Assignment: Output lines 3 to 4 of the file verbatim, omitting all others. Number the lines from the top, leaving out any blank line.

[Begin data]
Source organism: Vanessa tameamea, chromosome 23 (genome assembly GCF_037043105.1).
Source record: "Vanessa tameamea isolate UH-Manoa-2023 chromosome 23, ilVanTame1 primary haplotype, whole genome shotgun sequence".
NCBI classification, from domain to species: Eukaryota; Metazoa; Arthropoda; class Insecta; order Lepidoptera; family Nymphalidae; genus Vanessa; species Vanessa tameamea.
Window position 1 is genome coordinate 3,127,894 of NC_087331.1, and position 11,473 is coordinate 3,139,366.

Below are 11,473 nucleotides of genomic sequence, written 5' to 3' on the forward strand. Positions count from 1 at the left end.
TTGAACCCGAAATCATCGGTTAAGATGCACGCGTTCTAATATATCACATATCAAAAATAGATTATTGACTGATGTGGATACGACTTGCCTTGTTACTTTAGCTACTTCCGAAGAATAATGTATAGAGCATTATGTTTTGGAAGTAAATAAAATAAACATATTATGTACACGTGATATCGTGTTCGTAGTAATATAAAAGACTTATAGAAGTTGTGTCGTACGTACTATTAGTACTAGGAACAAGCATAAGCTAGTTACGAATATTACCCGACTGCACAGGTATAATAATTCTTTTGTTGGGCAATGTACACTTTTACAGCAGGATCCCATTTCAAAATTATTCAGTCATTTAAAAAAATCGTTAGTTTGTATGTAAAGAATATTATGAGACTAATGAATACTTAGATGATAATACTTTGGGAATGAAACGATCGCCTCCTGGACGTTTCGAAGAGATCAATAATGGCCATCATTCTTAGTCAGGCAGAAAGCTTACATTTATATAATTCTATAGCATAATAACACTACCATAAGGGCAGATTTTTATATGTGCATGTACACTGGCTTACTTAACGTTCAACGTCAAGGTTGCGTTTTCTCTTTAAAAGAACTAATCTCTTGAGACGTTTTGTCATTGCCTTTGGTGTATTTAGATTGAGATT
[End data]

NCBI classification, from domain to species: Eukaryota; Metazoa; Arthropoda; class Insecta; order Lepidoptera; family Nymphalidae; genus Vanessa; species Vanessa tameamea.
Window position 1 is genome coordinate 3,127,894 of NC_087331.1, and position 11,473 is coordinate 3,139,366.